|Policy status:||In Force|
|Policy Type:||Voluntary Approaches>Negotiated Agreements (Public-private sector), Information and Education>Advice/Aid in Implementation, Information and Education>Information provision, Regulatory Instruments>Monitoring|
|Policy Target:||Industry>Industrial processes|
|Agency:||Department of Energy (DOE)|
The US Department of Energy (DOE)s Save Energy Now campaign forms a part of the DOE Industrial Technologies Program, which seeks to reduce excessive energy use at US industrial facilities. As part of this campaign, the DOE has distributed Save Energy Now CD-ROMs containing energy-saving information and software to 3,500 large industrial plant managers across the nation. The CDs bring together "in a single product" a compendium of tip sheets, case studies, technical manuals and software tools to help plants assess energy-saving opportunities. Through this campaign, DOE also performs no-cost energy assessments, auditing 200 large industrial facilities energy systems in the first months of 2006. As an example of completed assessments initial savings, eight plants have reported a total of $1 million in immediate savings in the first 30 days of implementing DOE recommendations. The first 61 energy-saving assessments of industrial facilities have identified, in aggregate, nearly $200 million per year in potential energy cost savings and could reduce natural gas consumption by over 22 trillion Btu per year, equivalent to the natural gas consumed by more than 300,000 homes annually. Approximately 3,500 plants were contacted based on publicly available data that DOE used to identify the most energy-intensive plants in the United States. DOE offered another round of Energy Saving Assessments for industrial facilities during the fall of 2006. Energy Saving Teams visited selected large industrial facilities to assess their steam or process heating systems. As of December 2007, DOE had (since 2005) conducted more than 300 industrial energy assessments and identified more than USD 645 million in potential energy savings. Also, in December 2007, the DOE announced it would extend its Save Energy Now activities to the state level. To begin this transition, the program awarded USD950,000 to the State Energy Offices in 19 states, or about $50,000 per state. It is intended that those offices will pay subcontractors to perform a total of 96 energy audits at industrial facilities. Additionally, the DOE formed a voluntary partnership with the State of Wisconsin, which will train and certify 20 industrial energy assessors within the state to perform 100 energy assessments at Wisconsin industries over the next three years. DOE and Wisconsin will share the cost of six energy assessments at dry-mill ethanol plants, which typically use large amounts of natural gas. The Wisconsin partnership could serve as a model for other state-level efforts.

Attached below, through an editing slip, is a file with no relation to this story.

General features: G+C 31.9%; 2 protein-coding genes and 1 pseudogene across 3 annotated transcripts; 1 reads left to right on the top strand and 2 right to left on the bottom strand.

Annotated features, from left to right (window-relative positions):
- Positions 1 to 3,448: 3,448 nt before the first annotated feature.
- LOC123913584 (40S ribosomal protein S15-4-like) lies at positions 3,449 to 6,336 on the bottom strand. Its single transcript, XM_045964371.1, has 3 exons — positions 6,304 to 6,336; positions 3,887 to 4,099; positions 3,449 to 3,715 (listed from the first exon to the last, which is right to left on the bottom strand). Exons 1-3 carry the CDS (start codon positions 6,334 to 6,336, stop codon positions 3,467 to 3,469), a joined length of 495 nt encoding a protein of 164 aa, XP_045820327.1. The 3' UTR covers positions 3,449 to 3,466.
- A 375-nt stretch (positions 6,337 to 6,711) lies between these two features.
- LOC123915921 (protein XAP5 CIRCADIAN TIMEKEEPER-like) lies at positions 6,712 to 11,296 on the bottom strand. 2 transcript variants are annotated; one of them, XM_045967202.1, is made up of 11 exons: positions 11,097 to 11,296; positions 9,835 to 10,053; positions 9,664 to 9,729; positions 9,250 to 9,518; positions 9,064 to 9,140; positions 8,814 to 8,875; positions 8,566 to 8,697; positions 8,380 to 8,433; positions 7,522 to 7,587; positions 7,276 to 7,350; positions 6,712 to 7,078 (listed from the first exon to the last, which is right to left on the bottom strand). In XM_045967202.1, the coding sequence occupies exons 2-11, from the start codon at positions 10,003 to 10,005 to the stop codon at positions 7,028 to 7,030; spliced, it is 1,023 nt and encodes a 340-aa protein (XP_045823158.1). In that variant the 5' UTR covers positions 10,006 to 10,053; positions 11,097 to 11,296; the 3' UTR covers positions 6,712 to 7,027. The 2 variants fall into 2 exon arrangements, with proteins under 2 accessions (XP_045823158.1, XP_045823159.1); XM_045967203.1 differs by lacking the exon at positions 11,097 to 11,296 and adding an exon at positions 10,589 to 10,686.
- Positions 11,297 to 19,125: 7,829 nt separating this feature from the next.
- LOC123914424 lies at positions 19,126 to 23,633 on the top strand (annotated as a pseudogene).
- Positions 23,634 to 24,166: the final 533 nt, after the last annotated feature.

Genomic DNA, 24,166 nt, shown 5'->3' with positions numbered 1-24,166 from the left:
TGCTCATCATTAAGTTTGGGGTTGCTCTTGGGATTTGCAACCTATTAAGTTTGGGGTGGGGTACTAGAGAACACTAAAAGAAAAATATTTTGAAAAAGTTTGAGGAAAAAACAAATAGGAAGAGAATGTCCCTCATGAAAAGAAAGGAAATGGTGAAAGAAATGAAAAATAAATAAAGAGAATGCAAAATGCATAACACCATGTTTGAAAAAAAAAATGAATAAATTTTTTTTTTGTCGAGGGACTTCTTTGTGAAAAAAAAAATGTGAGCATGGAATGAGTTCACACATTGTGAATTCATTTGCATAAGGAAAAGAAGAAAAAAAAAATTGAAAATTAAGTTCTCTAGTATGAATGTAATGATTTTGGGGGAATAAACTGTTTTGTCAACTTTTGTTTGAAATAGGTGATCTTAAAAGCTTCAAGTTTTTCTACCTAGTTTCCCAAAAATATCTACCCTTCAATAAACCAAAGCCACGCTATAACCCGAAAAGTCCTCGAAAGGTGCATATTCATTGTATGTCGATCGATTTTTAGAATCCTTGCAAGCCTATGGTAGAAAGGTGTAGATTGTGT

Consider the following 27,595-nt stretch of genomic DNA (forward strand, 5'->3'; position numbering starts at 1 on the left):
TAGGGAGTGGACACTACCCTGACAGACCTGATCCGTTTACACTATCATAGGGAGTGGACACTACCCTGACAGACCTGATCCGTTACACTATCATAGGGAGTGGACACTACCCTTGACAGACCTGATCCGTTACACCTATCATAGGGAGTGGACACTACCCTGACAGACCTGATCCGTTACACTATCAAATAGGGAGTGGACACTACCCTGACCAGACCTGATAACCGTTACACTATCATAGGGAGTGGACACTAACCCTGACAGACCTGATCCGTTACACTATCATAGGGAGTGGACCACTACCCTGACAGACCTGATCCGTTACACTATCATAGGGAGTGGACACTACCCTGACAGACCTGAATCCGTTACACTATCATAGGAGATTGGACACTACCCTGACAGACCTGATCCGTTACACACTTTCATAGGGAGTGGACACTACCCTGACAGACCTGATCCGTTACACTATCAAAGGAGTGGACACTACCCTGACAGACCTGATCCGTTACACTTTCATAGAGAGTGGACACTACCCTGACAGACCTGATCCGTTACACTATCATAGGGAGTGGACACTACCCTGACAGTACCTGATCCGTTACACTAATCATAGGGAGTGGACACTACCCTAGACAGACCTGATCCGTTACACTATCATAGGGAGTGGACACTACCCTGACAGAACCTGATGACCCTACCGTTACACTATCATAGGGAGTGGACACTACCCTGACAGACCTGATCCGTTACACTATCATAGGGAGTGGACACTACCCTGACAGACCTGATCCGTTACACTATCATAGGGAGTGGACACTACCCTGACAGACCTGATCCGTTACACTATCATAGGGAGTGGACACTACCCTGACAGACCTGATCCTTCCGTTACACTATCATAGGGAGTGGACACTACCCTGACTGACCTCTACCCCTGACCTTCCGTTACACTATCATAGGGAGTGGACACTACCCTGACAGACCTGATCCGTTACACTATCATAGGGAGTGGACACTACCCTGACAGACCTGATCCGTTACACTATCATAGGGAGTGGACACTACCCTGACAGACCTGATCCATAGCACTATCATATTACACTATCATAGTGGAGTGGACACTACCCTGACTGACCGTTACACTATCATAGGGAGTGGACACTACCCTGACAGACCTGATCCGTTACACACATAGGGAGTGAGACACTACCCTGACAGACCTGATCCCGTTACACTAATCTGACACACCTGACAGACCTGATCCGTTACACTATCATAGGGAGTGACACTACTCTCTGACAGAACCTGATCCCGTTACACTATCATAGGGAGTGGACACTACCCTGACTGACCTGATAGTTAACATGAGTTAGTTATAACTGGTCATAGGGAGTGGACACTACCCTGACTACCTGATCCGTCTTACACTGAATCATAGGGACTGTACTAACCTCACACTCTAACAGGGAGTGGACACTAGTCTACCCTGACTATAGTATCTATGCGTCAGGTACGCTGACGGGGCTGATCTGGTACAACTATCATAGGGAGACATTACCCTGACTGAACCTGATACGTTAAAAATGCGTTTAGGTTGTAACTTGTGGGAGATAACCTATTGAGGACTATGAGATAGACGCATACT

Last modified: Fri, 27 Jan 2017 15:37:32 CET